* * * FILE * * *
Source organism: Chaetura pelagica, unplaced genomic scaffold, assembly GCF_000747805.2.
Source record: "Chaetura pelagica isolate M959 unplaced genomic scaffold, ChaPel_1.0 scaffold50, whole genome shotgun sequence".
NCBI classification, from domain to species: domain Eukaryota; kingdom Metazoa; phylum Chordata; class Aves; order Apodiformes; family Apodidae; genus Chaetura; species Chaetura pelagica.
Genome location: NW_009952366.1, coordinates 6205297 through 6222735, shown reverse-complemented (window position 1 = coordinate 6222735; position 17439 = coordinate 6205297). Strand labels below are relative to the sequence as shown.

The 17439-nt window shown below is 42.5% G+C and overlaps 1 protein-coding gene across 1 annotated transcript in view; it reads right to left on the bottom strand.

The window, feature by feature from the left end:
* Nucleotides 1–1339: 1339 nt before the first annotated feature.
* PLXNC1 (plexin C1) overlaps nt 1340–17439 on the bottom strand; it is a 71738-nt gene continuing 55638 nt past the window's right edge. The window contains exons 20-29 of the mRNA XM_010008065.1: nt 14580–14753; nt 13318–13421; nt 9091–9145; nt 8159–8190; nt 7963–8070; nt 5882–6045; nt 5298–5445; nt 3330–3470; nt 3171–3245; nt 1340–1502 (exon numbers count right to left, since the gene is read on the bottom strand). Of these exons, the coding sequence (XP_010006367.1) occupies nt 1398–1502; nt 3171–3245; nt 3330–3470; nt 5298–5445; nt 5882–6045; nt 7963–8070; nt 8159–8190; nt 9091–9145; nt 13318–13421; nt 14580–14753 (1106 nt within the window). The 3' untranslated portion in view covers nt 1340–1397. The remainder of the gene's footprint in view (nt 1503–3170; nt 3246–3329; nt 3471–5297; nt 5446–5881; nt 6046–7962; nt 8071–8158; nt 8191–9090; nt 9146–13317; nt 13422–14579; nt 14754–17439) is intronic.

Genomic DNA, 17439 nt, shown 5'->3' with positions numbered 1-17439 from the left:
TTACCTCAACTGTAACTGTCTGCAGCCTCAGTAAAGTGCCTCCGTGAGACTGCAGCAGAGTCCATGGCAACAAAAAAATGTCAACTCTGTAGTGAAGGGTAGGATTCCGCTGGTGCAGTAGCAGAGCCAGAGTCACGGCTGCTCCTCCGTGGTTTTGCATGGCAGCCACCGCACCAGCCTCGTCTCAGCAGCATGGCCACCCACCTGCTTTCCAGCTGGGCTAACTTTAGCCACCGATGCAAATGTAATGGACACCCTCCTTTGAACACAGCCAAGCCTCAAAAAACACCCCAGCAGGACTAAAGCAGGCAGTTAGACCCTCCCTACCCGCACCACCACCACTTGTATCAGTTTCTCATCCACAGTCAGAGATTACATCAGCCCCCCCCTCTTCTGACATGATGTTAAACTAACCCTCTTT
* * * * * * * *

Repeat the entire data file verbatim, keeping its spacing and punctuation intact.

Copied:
Source organism: Chaetura pelagica, unplaced genomic scaffold, assembly GCF_000747805.2.
Source record: "Chaetura pelagica isolate M959 unplaced genomic scaffold, ChaPel_1.0 scaffold50, whole genome shotgun sequence".
NCBI classification, from domain to species: domain Eukaryota; kingdom Metazoa; phylum Chordata; class Aves; order Apodiformes; family Apodidae; genus Chaetura; species Chaetura pelagica.
Genome location: NW_009952366.1, coordinates 6205297 through 6222735, shown reverse-complemented (window position 1 = coordinate 6222735; position 17439 = coordinate 6205297). Strand labels below are relative to the sequence as shown.

The 17439-nt window shown below is 42.5% G+C and overlaps 1 protein-coding gene across 1 annotated transcript in view; it reads right to left on the bottom strand.

The window, feature by feature from the left end:
* Nucleotides 1–1339: 1339 nt before the first annotated feature.
* PLXNC1 (plexin C1) overlaps nt 1340–17439 on the bottom strand; it is a 71738-nt gene continuing 55638 nt past the window's right edge. The window contains exons 20-29 of the mRNA XM_010008065.1: nt 14580–14753; nt 13318–13421; nt 9091–9145; nt 8159–8190; nt 7963–8070; nt 5882–6045; nt 5298–5445; nt 3330–3470; nt 3171–3245; nt 1340–1502 (exon numbers count right to left, since the gene is read on the bottom strand). Of these exons, the coding sequence (XP_010006367.1) occupies nt 1398–1502; nt 3171–3245; nt 3330–3470; nt 5298–5445; nt 5882–6045; nt 7963–8070; nt 8159–8190; nt 9091–9145; nt 13318–13421; nt 14580–14753 (1106 nt within the window). The 3' untranslated portion in view covers nt 1340–1397. The remainder of the gene's footprint in view (nt 1503–3170; nt 3246–3329; nt 3471–5297; nt 5446–5881; nt 6046–7962; nt 8071–8158; nt 8191–9090; nt 9146–13317; nt 13422–14579; nt 14754–17439) is intronic.

Genomic DNA, 17439 nt, shown 5'->3' with positions numbered 1-17439 from the left:
TTACCTCAACTGTAACTGTCTGCAGCCTCAGTAAAGTGCCTCCGTGAGACTGCAGCAGAGTCCATGGCAACAAAAAAATGTCAACTCTGTAGTGAAGGGTAGGATTCCGCTGGTGCAGTAGCAGAGCCAGAGTCACGGCTGCTCCTCCGTGGTTTTGCATGGCAGCCACCGCACCAGCCTCGTCTCAGCAGCATGGCCACCCACCTGCTTTCCAGCTGGGCTAACTTTAGCCACCGATGCAAATGTAATGGACACCCTCCTTTGAACACAGCCAAGCCTCAAAAAACACCCCAGCAGGACTAAAGCAGGCAGTTAGACCCTCCCTACCCGCACCACCACCACTTGTATCAGTTTCTCATCCACAGTCAGAGATTACATCAGCCCCCCCCTCTTCTGACATGATGTTAAACTAACCCTCTTT